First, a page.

Pippi Longstocking. Chapter 5. Pippi Sits on the Gate and Climbs a Tree

Chapter 5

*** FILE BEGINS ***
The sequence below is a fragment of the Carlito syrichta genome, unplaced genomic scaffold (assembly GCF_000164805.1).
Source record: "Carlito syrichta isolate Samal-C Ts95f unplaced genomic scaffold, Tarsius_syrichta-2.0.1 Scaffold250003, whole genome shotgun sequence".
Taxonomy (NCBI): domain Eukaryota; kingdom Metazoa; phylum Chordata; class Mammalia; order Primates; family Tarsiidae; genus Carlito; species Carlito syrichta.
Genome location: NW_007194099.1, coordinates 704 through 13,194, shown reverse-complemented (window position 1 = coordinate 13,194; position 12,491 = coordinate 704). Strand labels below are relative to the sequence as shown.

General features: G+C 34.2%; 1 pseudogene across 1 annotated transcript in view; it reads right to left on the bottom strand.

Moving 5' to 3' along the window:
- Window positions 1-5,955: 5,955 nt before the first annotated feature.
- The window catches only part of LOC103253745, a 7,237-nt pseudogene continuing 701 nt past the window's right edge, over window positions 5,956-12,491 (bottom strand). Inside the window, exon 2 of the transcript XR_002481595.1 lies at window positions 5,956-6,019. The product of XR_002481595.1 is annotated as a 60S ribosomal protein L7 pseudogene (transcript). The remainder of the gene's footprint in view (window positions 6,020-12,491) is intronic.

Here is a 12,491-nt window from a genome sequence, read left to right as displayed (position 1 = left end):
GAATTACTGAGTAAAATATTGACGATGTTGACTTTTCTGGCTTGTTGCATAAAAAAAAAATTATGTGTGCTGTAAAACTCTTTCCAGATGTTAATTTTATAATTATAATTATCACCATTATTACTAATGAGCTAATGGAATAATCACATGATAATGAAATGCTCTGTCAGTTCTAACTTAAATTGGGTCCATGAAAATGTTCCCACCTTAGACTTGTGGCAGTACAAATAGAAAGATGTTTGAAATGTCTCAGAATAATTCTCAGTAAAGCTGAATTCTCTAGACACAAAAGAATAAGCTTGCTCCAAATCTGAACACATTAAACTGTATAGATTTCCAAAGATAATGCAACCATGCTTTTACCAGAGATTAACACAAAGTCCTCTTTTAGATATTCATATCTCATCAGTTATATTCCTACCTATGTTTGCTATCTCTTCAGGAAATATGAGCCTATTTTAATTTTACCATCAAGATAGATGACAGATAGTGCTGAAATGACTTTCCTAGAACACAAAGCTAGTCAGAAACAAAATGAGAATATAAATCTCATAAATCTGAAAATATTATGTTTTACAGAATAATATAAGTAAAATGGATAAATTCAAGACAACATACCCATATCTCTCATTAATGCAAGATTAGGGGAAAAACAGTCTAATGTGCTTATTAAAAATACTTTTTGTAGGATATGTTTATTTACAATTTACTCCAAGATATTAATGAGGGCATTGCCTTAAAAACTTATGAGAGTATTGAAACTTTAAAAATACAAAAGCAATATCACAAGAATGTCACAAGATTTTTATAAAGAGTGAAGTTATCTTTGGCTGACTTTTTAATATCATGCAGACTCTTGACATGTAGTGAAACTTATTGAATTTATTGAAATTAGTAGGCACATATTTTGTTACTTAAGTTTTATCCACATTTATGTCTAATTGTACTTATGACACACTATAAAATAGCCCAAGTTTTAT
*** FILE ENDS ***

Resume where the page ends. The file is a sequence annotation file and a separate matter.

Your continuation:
Outside Villa Villekulla sat Pippi, Tommy, and Annika. Pippi sat on one gatepost, Annika on the other, and Tommy sat on the gate. It was a warm and beautiful day toward the end of August. A pear tree that grew close to the fence stretched its branches so low down that the children could sit and pick the best little red-gold pears without any trouble at all. They munched and ate and spit pear cores out onto the road. Villa Villekulla stood just at the edge of the little town, where the street turned into a country road. The people in the little town loved to go walking out Villa Villekulla way, for the country out there was so beautiful. As the children were sitting there eating pears, a girl came walking along the road from town. When she saw the children she stopped and asked, “Have you seen my papa go by?” “M-m-m,” said Pippi. “How did he look? Did he have blue eyes?” “Yes,” said the girl. “Medium large, not too tall and not too short?” “Yes,” said the girl. “Black hat and black shoes?” “Yes, exactly,” said the girl eagerly. “No, that one we haven’t seen,” said Pippi decidedly. The girl looked crestfallen and went off without a word. “Wait a minute,” shrieked Pippi after her. “Was he bald-headed?” “No, he certainly was not,” said the girl crossly. “Lucky for him!” said Pippi and spit out a pear core. The girl hurried away, but then Pippi shouted, “Did he have big ears that reached way down to his shoulders?” “No,” said the girl and turned and came running back in amazement. “You don’t mean to say that you have seen a man walk by with such big ears?” “I have never seen anyone who walks with his ears,” said Pippi. “All the people I know walk with their feet.” “Oh, don’t be silly! I mean have you really seen a man who has such big ears?” “No,” said Pippi, “there isn’t anybody with such big ears. It would be ridiculous. How would they look? It isn’t possible to have such big ears. At least not in this country,” she added after a thoughtful pause. “Of course in China it’s a little different. I once saw a Chinese in Shanghai. His ears were so big that he could use them for a cape. When it rained he just crawled in under his ears and was as warm and snug as you please. Of course his ears didn’t have it so good. If it was very bad weather he used to invite his friends to camp under his ears. There they sat and sang sad songs while the rain poured down. They liked him a lot because of his ears. His name was Hai Shang. You should have seen Hai Shang run to work in the morning. He always came dashing in at the last minute because he loved to sleep late, and you can’t imagine how funny he looked, rushing in with his ears flying behind him like two big golden sails.” The girl had stopped and stood open-mouthed listening to Pippi. And Tommy and Annika forgot to eat any more pears, they were so utterly absorbed in the story. “He had more children than he could count, and the littlest one was named Peter,” said Pippi. “Oh, but a Chinese baby can’t be called Peter,” interrupted Tommy. “That’s just what his wife said to him, ‘A Chinese baby can’t be called Peter.’ But Hai Shang was dreadfully stubborn, and he said that the baby should be called Peter or Nothing. And then he sat down in a corner and pulled his ears over his head and howled. And his poor wife had to give in, of course, and the kid was called Peter.” “Really?” said Annika. “It was the hatefulest kid in all Shanghai,” continued Pippi. “Fussy about his food, so that his mother was most unhappy. You know, of course, that they eat swallows’ nests in China? And there sat his mother, with a whole plate full of swallows’ nests, trying to feed him. ‘Now, little Peter,’ she said, ‘come, we’ll eat a swallow’s nest for Daddy.’ But Peter just shut his mouth tight and shook his head. At last Hai Shang was so angry that he said that no new food should be prepared for Peter until he had eaten a swallow’s nest for Daddy. And when Hai Shang said something, that was that. The same swallow’s nest rode in and out of the kitchen from May until October. On the fourteenth of July his mother begged to be allowed to give Peter a couple of meatballs, but Hai Shang said no.” “Nonsense!” said the girl in the road. “Yes, that’s just what Hai Shang said,” continued Pippi. ” ‘Nonsense,’ he said, ‘it’s perfectly plain that the child can eat the swallow’s nest if he’ll only stop being so stubborn.’ But Peter kept his mouth shut tight from May to October.” “But how could he live?” asked Tommy, astonished. “He couldn’t live,” said Pippi. “He died. Of Plain Common Ordinary Pigheadedness. The eighteenth of October. And was buried the nineteenth. And on the twentieth a swallow flew in through the window and laid an egg in the nest, which was standing on the table. So it came in handy after all. No harm done,” said Pippi happily. Then she looked thoughtfully at the bewildered girl, who still stood in the road. “Why do you look so funny?” asked Pippi. “What’s the matter? You don’t really think that I’m sitting here telling lies, do you? Just tell me if you do,” said Pippi threateningly and rolled up her sleeves. “Oh, no, indeed,” said the girl, terrified. “I don’t really mean that you are lying, but—” “No?” said Pippi. “But it’s just what I’m doing. I’m lying so my tongue is turning black. Do you really think that a child can live without food from May to October? To be sure, I know they can get along without food for three or four months all right. But from May to October! It’s just foolish to think that. You must know that’s a lie. You mustn’t let people fool you so easily.” Then the girl left without turning around again. “People will believe anything,” said Pippi to Tommy and Annika. “From May until October! That’s ridiculous!” Then she called after the girl, “No, we haven’t seen your papa. We haven’t seen a single bald-headed person all day. But yesterday seventeen of them went by. Arm in arm.” Pippi’s garden was really lovely. You couldn’t say it was well kept, but there were wonderful grass plots that were never cut, and old rose-bushes that were full of white and yellow and pink roses—perhaps not such fine roses, but oh, how sweet they smelled! A good many fruit trees grew there too, and, best of all, several ancient oaks and elms that were excellent for climbing. The trees in Tommy’s and Annika’s garden were not very good for climbing, and besides, their mother was always so afraid they would fall and get hurt that they had never climbed much. But now Pippi said, “Suppose we climb up in the big oak tree?” Tommy jumped down from the gate at once, delighted with the suggestion. Annika was a little hesitant, but when she saw that the trunk had nubbly places to climb on, she too thought it would be fun to try. A few feet above the ground the oak divided into two branches, and right there was a place just like a little room. Before long all three children were sitting there. Over their heads the oak spread out its crown like a great green roof. “We could drink coffee here,” said Pippi. “I’ll skip in and make a little.” Tommy and Annika clapped their hands and shouted, “Bravo!” In a little while Pippi had the coffee ready. She had made buns the day before. She came and stood under the oak and began to toss up coffee cups. Tommy and Annika caught them. Only sometimes it was the oak that caught them, and so two cups were broken. Pippi ran in to get new ones. Next it was the buns’ turn, and for a while the air was full of flying buns. At least they didn’t break. At last Pippi climbed up with the coffee pot in one hand. She had cream in a little bottle in her pocket, and sugar in a little box. Tommy and Annika thought coffee had never tasted so good before. They were not allowed to drink it every day—only when they were at a party. And now they were at a party. Annika spilled a little coffee in her lap. First it was warm and wet, and then it was cold and wet, but that didn’t matter to her. When they had finished, Pippi threw the cups down on the grass. “I want to see how strong the china they make these days is,” she said. Strangely enough, one cup and three saucers held together, and only the spout of the coffee pot broke off. Presently Pippi decided to climb a little higher. “Can you beat this?” she cried suddenly. “The tree is hollow.” There in the trunk was a big hole, which the leaves had hidden from the children’s sight. “Oh, may I climb up and look too?” called Tommy. But there was no answer. “Pippi, where are you?” he cried, worried. Then they heard Pippi’s voice, not from above but from way down below. It sounded as if it came from under the ground. “I’m inside the tree. It is hollow clear down to the ground. If I peek out through a little crack I can see the coffee pot outside on the grass.” “Oh, how will you get up again?” cried Annika. “I’m never coming up,” said Pippi. “I’m going to stay here until I retire and get a pension. And you’ll have to throw my food down through that hole up there. Five or six times a day.” Annika began to cry. “Why be sorry? Why complain?” said Pippi. “You come down here too, and then we can play that we are pining away in a dungeon.” “Never in this world!” said Annika, and to be on the safe side she climbed right down out of the tree. “Annika, I can see you through the crack,” cried Pippi. “Don’t step on the coffee pot; it’s an old well-mannered coffee pot that never did anyone any harm. It can’t help it that it doesn’t have a spout any longer.” Annika went up to the tree trunk, and through a little crack she saw the very tip of Pippi’s finger. This comforted her a good deal, but she was still worried. “Pippi, can’t you really get up?” she asked. Pippi’s finger disappeared, and in less than a minute her face popped out of the hole up in the tree. “Maybe I can if I try very hard,” she said and parted the foliage with her hands. “If it’s as easy as all that to get up,” said Tommy, who was still up in the tree, “then I want to come down and pine away a little too.” “Wait,” said Pippi, “I think we’ll get a ladder.” She crawled out of the hole and hurried down the tree. Then she ran after a ladder, pushed it up the tree, and let it down into the hole. Tommy was wild to go down. It was difficult to climb to the hole, because it was so high up, but Tommy was brave. And he wasn’t afraid to climb down into the dark hollow in the trunk. Annika watched him disappear and wondered if she would ever see him again. She peeked in through the crack. “Annika,” came Tommy’s voice. “You can’t imagine how wonderful it is here. You must come in too. It isn’t the least bit dangerous when you have a ladder to climb on. If you only do it once, you’ll never want to do anything else.” “Are you sure?” asked Annika. “Absolutely,” said Tommy. With trembling legs Annika climbed up in the tree again, and Pippi helped her with the last hard bit. She drew back a little when she saw how dark it was in the tree trunk, but Pippi held her hand and kept encouraging her. “Don’t be scared, Annika,” she heard Tommy say from down below. “Now I can see your legs, and I’ll certainly catch you if you fall.” But Annika didn’t fall. She reached Tommy safely, and a moment later Pippi followed. “Isn’t it grand here?” said Tommy. And Annika had to admit that it was. It wasn’t nearly so dark as she had thought, because light came in through the crack. She peeked through and announced that she too could see the coffee pot outside on the grass. “We’ll have this for our secret hiding place,” said Tommy. “Nobody will know that we are here. And if they should come and hunt around outside for us, we can see them through the crack. And we’ll have a good laugh.” “We can have a little stick and poke it out through the crack and tickle them, and then they’ll think the place is haunted,” said Pippi. At this idea the children were so delighted that they hugged each other, all three. Then they heard the “ding-dong” that meant the bell was ringing for dinner at Tommy’s and Annika’s house. “Oh, bother!” said Tommy. “Now we’ve got to go home. But we’ll come over tomorrow as soon as we get back from school.” “Do that,” said Pippi. And so they climbed up the ladder, first Pippi, then Annika, and Tommy last. And then they climbed down out of the tree, first Pippi, then Annika, and Tommy last.